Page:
Dianne Williams-Conklin has 20 years of service with the city of San Jose and a pink slip that says she might not make it to 21 years.
"May mean I lose my house. It may mean I'll have to ultimately file bankruptcy because I won't have an income," says Williams-Conklin.
She says she was not a part of this union march on Tuesday, but she was represented on a banner. It illustrates some of the nearly 1,000 employees that could lose their jobs as San Jose tries to close a $116 million budget deficit.
Many unions say they would consider furloughs to get through this budget crisis which are in essence temporary pay cuts.
Furlough opponents say that action would only bring deeper cuts to services like senior centers, libraries and public safety and is not a permanent fix. City leaders have taken a 10 percent pay cut and want members of the 11 unions to do the same.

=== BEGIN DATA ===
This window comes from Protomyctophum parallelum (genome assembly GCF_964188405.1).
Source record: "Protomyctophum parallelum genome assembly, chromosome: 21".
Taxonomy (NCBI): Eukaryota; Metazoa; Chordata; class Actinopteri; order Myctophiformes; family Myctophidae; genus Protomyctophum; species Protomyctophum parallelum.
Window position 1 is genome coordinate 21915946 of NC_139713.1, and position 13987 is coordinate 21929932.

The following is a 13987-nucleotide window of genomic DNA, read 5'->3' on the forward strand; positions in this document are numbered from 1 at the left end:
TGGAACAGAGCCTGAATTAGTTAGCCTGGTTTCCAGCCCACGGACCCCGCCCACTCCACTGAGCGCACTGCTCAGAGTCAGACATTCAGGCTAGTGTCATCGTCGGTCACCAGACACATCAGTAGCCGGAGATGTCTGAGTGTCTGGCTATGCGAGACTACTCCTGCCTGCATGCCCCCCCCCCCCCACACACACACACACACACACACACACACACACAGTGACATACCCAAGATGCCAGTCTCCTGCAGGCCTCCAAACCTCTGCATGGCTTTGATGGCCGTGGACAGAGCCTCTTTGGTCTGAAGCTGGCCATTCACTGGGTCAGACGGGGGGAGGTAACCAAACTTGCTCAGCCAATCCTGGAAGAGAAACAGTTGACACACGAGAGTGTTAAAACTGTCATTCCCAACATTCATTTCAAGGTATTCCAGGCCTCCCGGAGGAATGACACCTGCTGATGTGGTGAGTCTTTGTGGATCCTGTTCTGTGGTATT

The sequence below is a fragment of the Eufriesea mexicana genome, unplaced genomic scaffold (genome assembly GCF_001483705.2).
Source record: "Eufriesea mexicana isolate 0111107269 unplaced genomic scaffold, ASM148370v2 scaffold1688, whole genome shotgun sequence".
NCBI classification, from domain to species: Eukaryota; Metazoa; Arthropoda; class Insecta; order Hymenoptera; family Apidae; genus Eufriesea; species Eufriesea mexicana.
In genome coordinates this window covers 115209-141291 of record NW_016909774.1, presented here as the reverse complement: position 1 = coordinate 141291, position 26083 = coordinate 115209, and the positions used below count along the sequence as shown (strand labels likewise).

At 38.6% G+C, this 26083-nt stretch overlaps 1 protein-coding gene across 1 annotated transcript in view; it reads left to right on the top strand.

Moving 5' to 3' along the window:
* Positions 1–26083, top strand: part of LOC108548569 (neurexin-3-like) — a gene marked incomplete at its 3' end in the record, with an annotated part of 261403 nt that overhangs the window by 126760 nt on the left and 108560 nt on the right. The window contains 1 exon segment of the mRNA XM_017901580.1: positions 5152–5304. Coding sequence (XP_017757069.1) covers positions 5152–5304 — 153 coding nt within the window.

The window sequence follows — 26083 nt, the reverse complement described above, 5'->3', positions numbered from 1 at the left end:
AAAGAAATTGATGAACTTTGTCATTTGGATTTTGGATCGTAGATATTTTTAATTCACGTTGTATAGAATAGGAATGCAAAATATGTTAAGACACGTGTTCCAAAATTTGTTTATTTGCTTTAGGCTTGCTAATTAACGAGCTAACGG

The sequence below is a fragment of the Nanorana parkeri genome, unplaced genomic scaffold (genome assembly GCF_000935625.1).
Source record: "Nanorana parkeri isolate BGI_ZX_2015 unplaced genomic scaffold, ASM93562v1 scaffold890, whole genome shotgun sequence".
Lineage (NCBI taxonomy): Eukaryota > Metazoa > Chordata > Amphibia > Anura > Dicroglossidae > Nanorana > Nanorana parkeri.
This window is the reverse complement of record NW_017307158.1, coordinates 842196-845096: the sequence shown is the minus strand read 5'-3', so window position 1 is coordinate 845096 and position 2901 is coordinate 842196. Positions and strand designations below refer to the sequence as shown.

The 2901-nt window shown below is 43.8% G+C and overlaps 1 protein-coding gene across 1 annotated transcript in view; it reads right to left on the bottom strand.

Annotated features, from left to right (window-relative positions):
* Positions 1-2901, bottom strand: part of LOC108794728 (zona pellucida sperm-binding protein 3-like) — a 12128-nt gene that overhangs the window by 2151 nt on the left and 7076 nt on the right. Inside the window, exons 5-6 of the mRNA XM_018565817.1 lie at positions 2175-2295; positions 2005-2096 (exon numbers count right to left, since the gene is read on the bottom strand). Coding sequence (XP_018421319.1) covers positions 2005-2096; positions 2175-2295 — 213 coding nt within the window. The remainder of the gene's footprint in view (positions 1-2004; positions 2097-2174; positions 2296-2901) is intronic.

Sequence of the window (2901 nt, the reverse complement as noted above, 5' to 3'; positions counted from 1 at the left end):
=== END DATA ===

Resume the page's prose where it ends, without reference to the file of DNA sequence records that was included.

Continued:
"If we keep approaching it as a one-time problem, we're going to kick the can down the road year by year, we're going to have the same issues and fights every single year," says San Jose City Councilmember Pete Constant.
Of the 6,600 city employees, some admit a significant pay cut may be inevitable.
When asked if it was even an option to try to save jobs, San Jose library clerk Pamala Taylor says, "There's always an option, so we're just going to stay behind the union and keep walking and keep pressing on."
The unions pushing back the hardest represent firefighters and police and since the city can't impose terms on those units, the battle lines are drawn.
"It's up to them. They'll either agree to concessions or there will be hundreds of layoffs," says San Jose Mayor Chuck Reed.
Whether walking alone or in a crowd, next month's budget deadline looms and there's just 29 days left to negotiate.